The battle lines have been drawn. On the one side, you have Reserve Bank of India Governor Raghuram Rajan, who has dug in his heels against the latest draft of the Indian Financial Code (IFC). On the other side, you have those in the Union Finance Ministry. As per the latest draft of the IFC, a proposed seven-member monetary policy committee (MPC) will be charged with setting policy rates to ensure that the inflation-targeting mandate is maintained. The all-powerful committee will have four representatives of the government and only three from the central bank, including the ‘RBI Chairperson’, a move that would effectively transfer the RBI’s present interest rate-determining powers to the Finance Ministry. Further, it said that the RBI “must form a Monetary Policy Committee (MPC) to decide by majority vote on the Policy Rate needed to achieve the inflation target”. At present, the RBI Governor consults a Technical Advisory Committee but does not necessarily go by the majority opinion.
It is fair to suggest that the debate across most media outlets has been heavily in <g data-gr-id="38">favour</g> of Raghuram Rajan, whose expertise in monetary policy management is widely respected. However, with India’s monetary policy at stake, it is imperative to present the other side of the debate. According to those in favour of the RBI Governor, including this newspaper, the Finance Ministry’s revised draft of the Indian Financial Code, seeks to undermine the financial independence of the central bank—an institution that has constantly shielded the economy from volatility in global markets. Through this draft report, the Finance Ministry is trying to shift the onus of determining monetary policy from an autonomous central bank to a government, which may manipulate it to suit its political agenda.
The underlying rationale behind such a stand is that since four of the seven members of the MPC will be appointed by the government, the central bank will lose its independence. However, in its current form, the RBI does lack any sort of statutory independence. As per the RBI Act of 1934, all 21 members of the central board of directors, including the Governor himself, are appointed by the Government of India in one way or another. One interpretation of the existing law clearly stipulates that the government can dictate policy to the central bank, which the RBI Governor will be obliged to follow. Therefore, any apparent independence that the RBI may enjoy is clearly dependent on how its Governor responds to political pressure.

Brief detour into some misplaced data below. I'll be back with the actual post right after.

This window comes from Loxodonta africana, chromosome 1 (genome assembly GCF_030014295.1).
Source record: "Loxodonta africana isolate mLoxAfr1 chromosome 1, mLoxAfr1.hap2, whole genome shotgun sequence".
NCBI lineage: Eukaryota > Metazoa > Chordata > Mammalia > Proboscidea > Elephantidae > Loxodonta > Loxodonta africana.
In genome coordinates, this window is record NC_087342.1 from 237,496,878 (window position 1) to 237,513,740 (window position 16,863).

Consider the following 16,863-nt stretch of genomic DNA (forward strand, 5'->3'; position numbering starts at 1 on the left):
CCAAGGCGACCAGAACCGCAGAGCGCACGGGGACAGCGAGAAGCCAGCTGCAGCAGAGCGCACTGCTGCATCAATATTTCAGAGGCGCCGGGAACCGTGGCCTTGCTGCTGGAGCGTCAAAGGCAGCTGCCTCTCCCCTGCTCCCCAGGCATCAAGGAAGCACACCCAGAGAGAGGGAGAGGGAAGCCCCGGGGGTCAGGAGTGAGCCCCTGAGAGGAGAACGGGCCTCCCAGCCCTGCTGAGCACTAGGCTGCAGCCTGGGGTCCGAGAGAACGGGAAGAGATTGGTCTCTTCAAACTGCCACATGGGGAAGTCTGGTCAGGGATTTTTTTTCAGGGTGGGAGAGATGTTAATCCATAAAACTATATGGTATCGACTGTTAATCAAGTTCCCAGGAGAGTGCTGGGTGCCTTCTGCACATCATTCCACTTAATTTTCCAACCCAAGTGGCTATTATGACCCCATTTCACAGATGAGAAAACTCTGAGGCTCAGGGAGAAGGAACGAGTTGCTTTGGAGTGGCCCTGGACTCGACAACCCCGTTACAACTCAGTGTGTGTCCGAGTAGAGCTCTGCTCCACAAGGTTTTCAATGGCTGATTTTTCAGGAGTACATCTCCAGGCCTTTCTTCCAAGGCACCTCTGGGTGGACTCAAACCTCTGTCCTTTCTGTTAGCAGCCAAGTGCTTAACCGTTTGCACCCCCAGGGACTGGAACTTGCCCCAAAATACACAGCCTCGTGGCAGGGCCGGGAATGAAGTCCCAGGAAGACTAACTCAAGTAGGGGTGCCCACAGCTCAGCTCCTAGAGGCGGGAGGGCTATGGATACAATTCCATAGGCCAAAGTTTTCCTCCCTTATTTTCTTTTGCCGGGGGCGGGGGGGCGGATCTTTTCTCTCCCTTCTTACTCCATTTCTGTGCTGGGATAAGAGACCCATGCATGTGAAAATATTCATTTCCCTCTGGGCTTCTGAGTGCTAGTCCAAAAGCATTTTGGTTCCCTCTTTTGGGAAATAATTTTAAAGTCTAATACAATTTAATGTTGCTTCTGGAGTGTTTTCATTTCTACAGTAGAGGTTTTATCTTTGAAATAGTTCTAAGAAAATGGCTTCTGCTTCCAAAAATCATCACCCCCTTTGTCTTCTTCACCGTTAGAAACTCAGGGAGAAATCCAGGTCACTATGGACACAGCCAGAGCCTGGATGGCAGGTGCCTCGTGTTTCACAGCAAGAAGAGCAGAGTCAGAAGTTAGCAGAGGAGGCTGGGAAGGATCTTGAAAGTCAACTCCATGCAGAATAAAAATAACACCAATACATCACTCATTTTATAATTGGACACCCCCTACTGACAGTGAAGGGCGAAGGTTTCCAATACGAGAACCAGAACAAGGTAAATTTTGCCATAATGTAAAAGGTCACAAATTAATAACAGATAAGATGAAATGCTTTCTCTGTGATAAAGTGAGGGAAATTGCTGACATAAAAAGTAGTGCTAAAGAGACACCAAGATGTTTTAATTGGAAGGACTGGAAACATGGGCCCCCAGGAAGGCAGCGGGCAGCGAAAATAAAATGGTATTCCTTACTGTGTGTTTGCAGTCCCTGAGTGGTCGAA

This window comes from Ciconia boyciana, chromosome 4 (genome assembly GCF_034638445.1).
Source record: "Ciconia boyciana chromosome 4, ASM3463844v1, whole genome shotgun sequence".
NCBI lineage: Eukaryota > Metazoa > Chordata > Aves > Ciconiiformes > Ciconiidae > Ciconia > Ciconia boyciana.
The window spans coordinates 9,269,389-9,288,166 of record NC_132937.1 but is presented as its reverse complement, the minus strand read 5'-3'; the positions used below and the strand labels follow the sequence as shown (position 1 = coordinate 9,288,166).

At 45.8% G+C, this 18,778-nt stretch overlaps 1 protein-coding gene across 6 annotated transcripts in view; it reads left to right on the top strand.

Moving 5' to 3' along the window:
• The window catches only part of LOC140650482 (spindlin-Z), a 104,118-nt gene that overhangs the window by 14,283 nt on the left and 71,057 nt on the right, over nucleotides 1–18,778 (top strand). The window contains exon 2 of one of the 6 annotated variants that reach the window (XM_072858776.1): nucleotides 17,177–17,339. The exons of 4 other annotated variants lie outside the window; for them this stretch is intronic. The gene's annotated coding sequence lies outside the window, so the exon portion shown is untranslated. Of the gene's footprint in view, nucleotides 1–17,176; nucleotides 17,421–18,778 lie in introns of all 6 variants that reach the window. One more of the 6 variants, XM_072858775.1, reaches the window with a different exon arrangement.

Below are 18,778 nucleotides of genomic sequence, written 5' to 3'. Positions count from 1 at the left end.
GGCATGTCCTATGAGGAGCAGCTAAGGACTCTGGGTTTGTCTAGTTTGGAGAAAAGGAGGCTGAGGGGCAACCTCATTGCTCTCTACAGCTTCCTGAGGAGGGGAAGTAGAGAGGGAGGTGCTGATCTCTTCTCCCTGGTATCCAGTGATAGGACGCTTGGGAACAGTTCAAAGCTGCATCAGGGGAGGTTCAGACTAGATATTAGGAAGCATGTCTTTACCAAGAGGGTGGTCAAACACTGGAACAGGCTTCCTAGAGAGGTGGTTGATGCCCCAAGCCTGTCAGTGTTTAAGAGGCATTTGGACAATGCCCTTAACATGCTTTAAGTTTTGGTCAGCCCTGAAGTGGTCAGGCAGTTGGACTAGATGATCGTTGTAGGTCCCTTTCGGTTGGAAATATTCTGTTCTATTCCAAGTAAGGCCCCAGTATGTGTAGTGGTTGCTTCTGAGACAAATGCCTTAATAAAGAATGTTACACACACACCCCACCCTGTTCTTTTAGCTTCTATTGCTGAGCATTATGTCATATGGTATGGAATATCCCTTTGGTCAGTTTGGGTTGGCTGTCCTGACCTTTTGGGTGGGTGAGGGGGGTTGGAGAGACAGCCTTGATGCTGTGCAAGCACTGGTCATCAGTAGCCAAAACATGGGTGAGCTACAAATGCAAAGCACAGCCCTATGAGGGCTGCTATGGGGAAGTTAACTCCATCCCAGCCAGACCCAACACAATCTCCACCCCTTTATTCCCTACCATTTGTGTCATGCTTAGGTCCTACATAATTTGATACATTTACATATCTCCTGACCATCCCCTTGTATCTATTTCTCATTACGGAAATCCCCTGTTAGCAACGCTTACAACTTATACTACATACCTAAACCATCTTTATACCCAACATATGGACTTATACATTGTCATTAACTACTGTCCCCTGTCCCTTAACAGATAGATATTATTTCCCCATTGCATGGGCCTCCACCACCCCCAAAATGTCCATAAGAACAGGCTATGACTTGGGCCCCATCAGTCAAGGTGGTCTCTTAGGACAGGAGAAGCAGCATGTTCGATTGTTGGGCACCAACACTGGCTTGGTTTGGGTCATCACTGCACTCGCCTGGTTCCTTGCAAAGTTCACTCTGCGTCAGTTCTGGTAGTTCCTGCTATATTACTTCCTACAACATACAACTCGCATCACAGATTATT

Under Rajan, the RBI has admittedly shown a great deal of independence from political and corporate pressures. However, certain experts have argued that such a model, where the RBI Governor is the sole arbitrator of a nation’s monetary policy, will not leave the institution in good health. What if the next Governor does not possess Rajan’s strength of character? As the sole arbitrator of monetary policy, such a Governor will constantly be under pressure to toe the government’s line at the expense of public interest. The assumption that all four government-appointed members will be the lackeys of the government is clearly false. The case in point, ironically, is current RBI Governor Raghuram Rajan, who is, for all intensive purposes, someone appointed by the government.
By contrast, under the proposed MPC system, all seven members will bear the collective responsibility for the nation’s monetary policy outlook. Logic clearly states that it would difficult to pressure all seven members rather than one RBI Governor. Moreover, under the IFC draft rules, each member will have to produce a written draft, explaining why he/she voted on a particular policy measure, in addition to the fact that the minutes of the MPC meeting will be made available for public scrutiny. Under the current system, some have argued that the decision-making process is shrouded in secrecy. The proposed new system, therefore, will enable a more transparent and robust decision-making process. And finally, the fundamental check on the MPC’s activities will come from its explicit mandate of achieving the 4% inflation target, with a tolerance band of 2% around it.